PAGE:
People In West Dissatisfied With State of Democracy, Indians Say...

Out of 27 countries, over 50 per cent of respondents in 11 countries are satisfied with democracy

New Delhi:

Elections are taking place in major democracies across the globe, incorporating almost half of the world’s population. The United States will go to polls in November. Halfway through the year, elections have taken place in Russia, South Korea, the European Union, Belgium, Mexico, Pakistan, France, and Taiwan. India, the world’s largest democracy, concluded the electoral exercise in human history.

Interestingly, a report from Pew Research suggests that high-income nations, mostly in the West, are dissatisfied with the way democracy is working in their country.

Who All Are Dissatisfied?

The Pew Research Center conducted over 900 interviews in 27 countries and asked respondents, “How satisfied are you with the democracy working in your country?”

In North America, 68 per cent of people are dissatisfied with the current functioning of democracy. The decline in satisfaction witnessed since 2021, shows a 10 per cent dip in the US. In Mexico, an equal percentage of respondents were satisfied and dissatisfied. In Canada under Prime Minister Justin Trudeau, only 52 per cent of people are okay with the functioning of democracy. Read the full report here

In Europe, only Sweden fared well, with 75 per cent of respondents feeling satisfied with the way democracy is. Interestingly, France, one of the oldest democracies in the world saw 35 per cent pleased.  Greece was the lowest at 22 per cent.

In Asia, only Singapore and India reported over 75% satisfaction. In India, 77 per cent were satisfied with the way democracy is. In Singapore, the percentage stands at 80 per cent. Japan was at the lowest at 31 per cent.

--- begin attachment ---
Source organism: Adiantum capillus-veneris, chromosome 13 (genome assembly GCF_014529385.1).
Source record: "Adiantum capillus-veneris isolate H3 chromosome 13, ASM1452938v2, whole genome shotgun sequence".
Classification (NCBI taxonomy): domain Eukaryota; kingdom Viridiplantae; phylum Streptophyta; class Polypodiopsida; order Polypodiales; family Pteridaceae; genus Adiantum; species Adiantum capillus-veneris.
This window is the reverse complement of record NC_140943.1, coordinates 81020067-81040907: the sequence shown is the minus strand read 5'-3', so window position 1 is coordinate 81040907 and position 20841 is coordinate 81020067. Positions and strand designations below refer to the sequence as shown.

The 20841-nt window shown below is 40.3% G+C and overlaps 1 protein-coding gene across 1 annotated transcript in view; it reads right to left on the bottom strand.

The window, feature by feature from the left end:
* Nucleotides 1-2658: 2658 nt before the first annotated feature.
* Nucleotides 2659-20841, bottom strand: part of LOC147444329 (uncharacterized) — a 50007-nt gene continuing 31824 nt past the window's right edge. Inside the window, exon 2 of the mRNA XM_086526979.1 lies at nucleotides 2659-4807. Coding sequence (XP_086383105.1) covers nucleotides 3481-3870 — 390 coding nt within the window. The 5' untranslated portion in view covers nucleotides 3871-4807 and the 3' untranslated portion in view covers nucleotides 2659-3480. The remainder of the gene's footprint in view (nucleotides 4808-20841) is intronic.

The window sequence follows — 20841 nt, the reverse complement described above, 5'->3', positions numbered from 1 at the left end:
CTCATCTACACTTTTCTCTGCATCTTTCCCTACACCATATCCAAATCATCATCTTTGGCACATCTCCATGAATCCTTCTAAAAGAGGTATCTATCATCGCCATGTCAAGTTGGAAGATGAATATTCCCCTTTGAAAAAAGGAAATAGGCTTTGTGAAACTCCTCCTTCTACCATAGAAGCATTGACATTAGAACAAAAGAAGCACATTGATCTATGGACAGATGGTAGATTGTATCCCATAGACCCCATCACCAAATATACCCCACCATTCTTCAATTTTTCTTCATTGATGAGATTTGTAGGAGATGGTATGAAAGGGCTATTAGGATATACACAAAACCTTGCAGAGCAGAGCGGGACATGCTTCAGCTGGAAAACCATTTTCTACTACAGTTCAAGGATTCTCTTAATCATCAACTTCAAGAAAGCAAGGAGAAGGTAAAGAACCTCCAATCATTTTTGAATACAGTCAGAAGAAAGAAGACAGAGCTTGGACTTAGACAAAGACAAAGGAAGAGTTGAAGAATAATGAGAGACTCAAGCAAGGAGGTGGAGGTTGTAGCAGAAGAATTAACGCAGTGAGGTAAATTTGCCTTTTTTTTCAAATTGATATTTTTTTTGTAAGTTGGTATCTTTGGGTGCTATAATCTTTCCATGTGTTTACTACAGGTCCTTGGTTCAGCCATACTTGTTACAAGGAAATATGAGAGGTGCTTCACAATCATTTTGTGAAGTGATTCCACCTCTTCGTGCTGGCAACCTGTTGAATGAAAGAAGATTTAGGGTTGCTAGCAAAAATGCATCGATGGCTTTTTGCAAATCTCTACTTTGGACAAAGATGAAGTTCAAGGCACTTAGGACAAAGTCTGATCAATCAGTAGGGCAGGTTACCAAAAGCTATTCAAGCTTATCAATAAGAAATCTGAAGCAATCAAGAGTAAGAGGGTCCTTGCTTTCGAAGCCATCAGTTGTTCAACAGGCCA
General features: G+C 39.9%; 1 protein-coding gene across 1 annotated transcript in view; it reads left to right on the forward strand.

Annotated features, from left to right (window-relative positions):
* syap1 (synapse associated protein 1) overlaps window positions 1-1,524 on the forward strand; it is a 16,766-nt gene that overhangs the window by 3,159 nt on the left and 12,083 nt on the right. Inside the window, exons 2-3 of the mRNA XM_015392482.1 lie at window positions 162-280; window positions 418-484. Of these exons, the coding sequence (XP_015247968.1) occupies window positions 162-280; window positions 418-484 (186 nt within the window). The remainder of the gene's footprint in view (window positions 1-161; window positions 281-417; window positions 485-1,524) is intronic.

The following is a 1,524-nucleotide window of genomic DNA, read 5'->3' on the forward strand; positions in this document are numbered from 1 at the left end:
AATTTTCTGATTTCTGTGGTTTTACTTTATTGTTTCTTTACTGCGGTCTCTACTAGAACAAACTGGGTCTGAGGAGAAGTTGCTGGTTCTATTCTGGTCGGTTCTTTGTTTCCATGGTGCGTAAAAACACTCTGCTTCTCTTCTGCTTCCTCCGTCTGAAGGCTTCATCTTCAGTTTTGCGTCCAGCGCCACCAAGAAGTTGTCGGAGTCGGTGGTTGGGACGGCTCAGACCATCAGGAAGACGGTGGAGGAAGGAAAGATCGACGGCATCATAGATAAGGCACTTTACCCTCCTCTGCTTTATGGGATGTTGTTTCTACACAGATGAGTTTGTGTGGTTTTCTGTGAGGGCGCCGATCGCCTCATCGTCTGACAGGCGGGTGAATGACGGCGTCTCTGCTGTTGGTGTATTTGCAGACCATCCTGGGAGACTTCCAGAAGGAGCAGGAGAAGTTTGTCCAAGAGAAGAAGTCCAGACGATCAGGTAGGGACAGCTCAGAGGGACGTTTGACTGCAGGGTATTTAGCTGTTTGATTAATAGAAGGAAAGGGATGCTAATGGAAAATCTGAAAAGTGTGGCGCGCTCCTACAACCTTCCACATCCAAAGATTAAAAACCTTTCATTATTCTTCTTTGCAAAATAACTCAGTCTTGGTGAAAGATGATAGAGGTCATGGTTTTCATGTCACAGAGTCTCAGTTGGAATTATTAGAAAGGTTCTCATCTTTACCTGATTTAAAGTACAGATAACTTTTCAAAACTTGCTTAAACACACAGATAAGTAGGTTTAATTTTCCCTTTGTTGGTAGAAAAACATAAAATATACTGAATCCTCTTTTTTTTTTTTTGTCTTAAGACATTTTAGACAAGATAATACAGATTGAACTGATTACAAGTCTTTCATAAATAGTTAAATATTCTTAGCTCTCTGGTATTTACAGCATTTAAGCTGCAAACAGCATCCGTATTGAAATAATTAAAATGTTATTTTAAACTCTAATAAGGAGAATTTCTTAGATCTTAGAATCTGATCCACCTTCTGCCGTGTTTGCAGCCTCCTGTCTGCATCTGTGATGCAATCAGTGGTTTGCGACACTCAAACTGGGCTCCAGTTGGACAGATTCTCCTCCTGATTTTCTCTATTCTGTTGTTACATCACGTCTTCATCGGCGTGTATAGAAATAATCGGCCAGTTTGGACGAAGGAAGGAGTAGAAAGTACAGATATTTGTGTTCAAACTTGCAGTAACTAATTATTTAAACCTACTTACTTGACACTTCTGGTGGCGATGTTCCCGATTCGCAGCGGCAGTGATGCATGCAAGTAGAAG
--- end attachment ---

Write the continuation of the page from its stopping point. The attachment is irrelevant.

Out of 27 countries, over 50 per cent of respondents in 11 countries are satisfied with democracy. Respondents from 11 countries in the west out of 17, are not majorly not satisfied.

The UK saw a major shift in political inclination with the Conservatives under Rishi Sunak voted out and Keir Starmer’s Labour securing a landslide win after 13 years. In France, a major political turmoil is being witnessed as the  National Assembly delivered a hung parliament, making it hard to know who will be in key government positions.

In the US, Joe Biden is seeking another term amid concerns over his health, while Donald Trump, who is facing legal troubles, is hoping to come back to power. 

Claudia Sheinbaum was elected Mexico’s first woman president by a landslide, making history in a country plagued by rampant criminal and gender-based violence.

Putin tightened its grip on Russia with a reelection which saw little to no opposition. He has been in power since the last day of 1999, he is now on course to become the longest-serving Russian leader in more than two centuries.